“Umm . . . I don't know. I'm not close to a place where I can see a schedule. But I'm at the Denver station.” Adam knew that trusting Macy right now could be ricky. But he didn't believe that Macy would rat him out. She would probably want to pump him for information once he arrived. “Can't you look it up or something? I don't want to leave the phone.”
Macy pecked quickly at the keyboard with her fingers and drew up the schedule from Denver, Colorado. The next train she found would leave in six hours. Adam would have to find something to do, safely, until then. The information was relayed to Adam. She bought a one-way ticket for him online and told Adam to go check at the front desk for it,
“And call me once you get it!” She told him.
“I will, Aunt Macy.” He told himself he would do anything she wanted once he got there. Clean the windows; scrub the floors; fuck, even change her tampons if she wanted it; anything to just have a place to run to.
A tall bald man in a white shirt soiled by sweat stains only looked up from behind his computer screen briefly at the boy to get the basic information. Adam was patient. It wasn't like he had anywhere to go. Well, not for the next six hours. Six hours! Even though he was in no position to whine, or that's what he thought at least, Adam couldn't help but wonder what he would do.
The first words from the man were, “Is that your dog?”
“Yes, sir,” Poochie was sitting beside the brown haired boy.
“Dogs aren't allowed in the station.” The man had the sort of whine to his voice that only the morbidly obese achieve.
“He's friendly,” Adam told him, “Besides, this shouldn't take long, anyway. I'm here to pick up a ticket.”
“What's your name?”
“Stay in the station until your train comes.”**
I hung up the phone and looked around the empty train station. Poochie was by my side, whining softly. He was probably hungry again. I kneeled and pulled his leash out of my backpack. He knew what was coming next, as I led him over to a tree.
“Stay here, Poochie.” I told him, “I'll come back with food.”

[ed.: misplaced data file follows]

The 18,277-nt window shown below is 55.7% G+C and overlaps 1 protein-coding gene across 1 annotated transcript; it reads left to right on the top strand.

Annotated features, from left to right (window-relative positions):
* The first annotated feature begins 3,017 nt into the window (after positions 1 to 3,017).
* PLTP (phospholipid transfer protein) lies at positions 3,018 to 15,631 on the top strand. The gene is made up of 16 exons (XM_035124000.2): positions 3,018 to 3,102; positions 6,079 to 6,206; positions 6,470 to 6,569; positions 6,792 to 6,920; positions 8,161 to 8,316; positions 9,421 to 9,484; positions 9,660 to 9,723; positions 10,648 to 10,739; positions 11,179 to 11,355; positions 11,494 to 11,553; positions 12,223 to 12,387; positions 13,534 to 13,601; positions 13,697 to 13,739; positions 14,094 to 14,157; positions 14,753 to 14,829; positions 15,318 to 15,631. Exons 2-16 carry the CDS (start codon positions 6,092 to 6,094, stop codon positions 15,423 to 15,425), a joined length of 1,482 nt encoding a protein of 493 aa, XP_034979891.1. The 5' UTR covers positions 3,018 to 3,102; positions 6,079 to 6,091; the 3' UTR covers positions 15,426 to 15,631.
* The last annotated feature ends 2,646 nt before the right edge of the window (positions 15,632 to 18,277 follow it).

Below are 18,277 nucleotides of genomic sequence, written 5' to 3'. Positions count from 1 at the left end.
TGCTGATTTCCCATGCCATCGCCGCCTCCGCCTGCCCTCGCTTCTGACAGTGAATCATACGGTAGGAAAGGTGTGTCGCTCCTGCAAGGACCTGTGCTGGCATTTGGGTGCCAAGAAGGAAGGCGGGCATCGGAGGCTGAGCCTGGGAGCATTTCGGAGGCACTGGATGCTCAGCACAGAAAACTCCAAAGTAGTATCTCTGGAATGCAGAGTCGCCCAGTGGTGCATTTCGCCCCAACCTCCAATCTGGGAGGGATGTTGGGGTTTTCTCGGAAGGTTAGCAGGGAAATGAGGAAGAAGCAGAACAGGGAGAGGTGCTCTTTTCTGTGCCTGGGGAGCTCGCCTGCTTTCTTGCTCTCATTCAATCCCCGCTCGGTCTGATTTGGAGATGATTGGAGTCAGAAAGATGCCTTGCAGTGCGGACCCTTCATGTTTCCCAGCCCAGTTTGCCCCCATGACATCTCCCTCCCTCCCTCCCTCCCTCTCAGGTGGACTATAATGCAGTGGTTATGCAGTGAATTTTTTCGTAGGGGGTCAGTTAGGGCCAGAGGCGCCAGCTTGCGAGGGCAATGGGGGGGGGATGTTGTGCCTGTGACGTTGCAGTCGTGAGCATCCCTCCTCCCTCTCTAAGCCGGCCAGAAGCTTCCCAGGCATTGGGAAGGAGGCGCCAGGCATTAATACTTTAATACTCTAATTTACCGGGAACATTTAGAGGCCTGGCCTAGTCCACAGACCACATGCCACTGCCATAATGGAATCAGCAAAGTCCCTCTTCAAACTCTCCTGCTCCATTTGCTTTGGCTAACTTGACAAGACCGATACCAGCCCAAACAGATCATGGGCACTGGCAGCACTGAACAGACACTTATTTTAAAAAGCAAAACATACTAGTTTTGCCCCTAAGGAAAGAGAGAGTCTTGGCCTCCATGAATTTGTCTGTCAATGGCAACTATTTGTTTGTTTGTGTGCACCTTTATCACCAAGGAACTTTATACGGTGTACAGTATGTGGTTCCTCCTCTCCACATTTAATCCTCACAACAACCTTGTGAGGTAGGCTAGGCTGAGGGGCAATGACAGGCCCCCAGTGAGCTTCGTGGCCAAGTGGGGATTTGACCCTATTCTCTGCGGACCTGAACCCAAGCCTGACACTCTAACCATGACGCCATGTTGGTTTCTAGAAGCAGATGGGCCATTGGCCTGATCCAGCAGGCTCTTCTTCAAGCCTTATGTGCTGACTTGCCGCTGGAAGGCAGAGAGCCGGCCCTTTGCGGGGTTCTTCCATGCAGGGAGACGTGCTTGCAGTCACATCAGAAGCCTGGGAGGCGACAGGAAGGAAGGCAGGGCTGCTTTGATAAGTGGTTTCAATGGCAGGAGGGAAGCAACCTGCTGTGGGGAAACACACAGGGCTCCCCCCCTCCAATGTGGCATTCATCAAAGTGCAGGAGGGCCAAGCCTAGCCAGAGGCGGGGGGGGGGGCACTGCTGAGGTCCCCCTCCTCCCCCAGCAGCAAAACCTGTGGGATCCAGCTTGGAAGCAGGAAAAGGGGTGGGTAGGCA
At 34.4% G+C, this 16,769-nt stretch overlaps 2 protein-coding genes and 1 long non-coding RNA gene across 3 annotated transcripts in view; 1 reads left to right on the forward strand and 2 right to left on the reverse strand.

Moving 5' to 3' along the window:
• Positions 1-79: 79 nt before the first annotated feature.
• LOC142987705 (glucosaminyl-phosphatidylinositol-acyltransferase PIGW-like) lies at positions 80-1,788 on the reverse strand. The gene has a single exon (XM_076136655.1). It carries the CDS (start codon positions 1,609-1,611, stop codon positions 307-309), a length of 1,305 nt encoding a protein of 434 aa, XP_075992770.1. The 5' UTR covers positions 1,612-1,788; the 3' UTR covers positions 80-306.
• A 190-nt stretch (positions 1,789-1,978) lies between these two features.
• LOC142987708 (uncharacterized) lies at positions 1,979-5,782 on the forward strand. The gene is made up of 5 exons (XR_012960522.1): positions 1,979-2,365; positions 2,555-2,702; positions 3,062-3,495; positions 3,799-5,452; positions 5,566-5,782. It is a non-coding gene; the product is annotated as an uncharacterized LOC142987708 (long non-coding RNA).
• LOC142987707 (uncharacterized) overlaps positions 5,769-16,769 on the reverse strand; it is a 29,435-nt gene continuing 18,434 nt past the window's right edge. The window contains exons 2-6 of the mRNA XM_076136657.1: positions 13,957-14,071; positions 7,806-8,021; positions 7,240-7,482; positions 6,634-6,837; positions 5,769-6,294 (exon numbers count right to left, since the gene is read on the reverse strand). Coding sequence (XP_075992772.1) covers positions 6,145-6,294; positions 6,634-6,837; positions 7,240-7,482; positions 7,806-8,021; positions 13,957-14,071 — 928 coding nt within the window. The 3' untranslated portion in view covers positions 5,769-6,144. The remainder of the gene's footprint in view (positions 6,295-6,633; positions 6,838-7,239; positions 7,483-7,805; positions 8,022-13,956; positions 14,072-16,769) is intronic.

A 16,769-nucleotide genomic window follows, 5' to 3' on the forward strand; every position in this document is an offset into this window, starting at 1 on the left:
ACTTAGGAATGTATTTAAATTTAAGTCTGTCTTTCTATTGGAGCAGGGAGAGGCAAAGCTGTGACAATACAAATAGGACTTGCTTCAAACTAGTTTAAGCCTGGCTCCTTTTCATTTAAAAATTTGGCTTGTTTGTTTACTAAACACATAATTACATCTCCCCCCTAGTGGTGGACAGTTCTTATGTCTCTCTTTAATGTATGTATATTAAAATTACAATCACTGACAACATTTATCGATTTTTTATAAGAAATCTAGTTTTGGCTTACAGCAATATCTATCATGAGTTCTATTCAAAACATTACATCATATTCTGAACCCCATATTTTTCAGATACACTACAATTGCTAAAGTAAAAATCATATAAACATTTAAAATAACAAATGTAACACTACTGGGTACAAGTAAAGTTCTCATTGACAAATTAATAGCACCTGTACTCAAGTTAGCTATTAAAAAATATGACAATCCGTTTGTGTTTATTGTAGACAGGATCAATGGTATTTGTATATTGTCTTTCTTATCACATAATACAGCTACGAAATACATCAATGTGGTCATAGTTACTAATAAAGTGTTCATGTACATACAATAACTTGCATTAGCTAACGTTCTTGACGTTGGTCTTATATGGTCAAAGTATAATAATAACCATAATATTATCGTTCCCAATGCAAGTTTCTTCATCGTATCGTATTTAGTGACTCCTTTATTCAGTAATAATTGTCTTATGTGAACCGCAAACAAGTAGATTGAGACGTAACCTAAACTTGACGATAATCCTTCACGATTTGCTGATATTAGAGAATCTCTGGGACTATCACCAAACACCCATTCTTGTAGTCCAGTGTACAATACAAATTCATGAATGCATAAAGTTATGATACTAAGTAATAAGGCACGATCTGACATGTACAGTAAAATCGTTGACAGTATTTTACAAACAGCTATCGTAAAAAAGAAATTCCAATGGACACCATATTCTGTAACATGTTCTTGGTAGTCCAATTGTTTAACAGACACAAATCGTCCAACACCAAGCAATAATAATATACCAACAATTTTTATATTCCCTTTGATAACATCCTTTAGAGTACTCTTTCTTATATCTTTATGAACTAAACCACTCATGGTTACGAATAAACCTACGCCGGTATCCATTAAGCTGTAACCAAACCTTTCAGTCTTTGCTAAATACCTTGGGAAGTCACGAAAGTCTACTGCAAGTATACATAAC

Poochie barked once as I turned my back to him and began my search for food. I didn't have to look far; there was a hot dog stand at the corner of the train station.
Denver looked immense. I was in downtown, I guess. I could see the Coors stadium just down the street. Across from the train station were loft apartments and what looked like a small shopping center
We explored after we ate our hot dogs. There wasn't much to see, really. We walked around for two hours staring at cell phones and sculptures. I didn't stop at the shopping center. I kept going until I was in an art district. Thankfully, I didn't get lost, there were giant maps posted everywhere.
My quest to waste time almost stranded us again. I had been walking around for nearly four hours in the art district when I looked at the time. Poochie and I had gotten so far away that, even by running, we barely made last call for the train.
The station was crowded when we got there; I had to squeeze through people saying their hellos and goodbyes. I ran to the nearest car that didn't have a line and presented my ticket to the collector.
“You're in a sleeper car, son,” The man looked at my ticket, “That's four cars down. Give him your ticket.”
He noticed my dog for the first time. I thought he was about to tell me that dogs weren't allowed on, like the last guy. I was ready to give him the same sob story I gave the guy on the last train. “Oh, and tell Randy you know Max, he'll allow a stow-away.”
“Thanks, dude!” I ran off to the car I was supposed to be in. Randy looked at me the same way the other guy did, but, once I told him the password, he gave me a grin and let me through.
I was surprised Macy would get me a sleeper car, and very thankful. There were two folding beds in the room. It was just small enough for two people to sit in. The top bunk was like a captain's bed, it would be the one I would sleep on. And Poochie could sleep on the bottom. No more snoring!
After I found place for my bag, I came back and sat across from Poochie.
“Well, Poochy,” I scritched her neck, “Here we are: on the train, again.”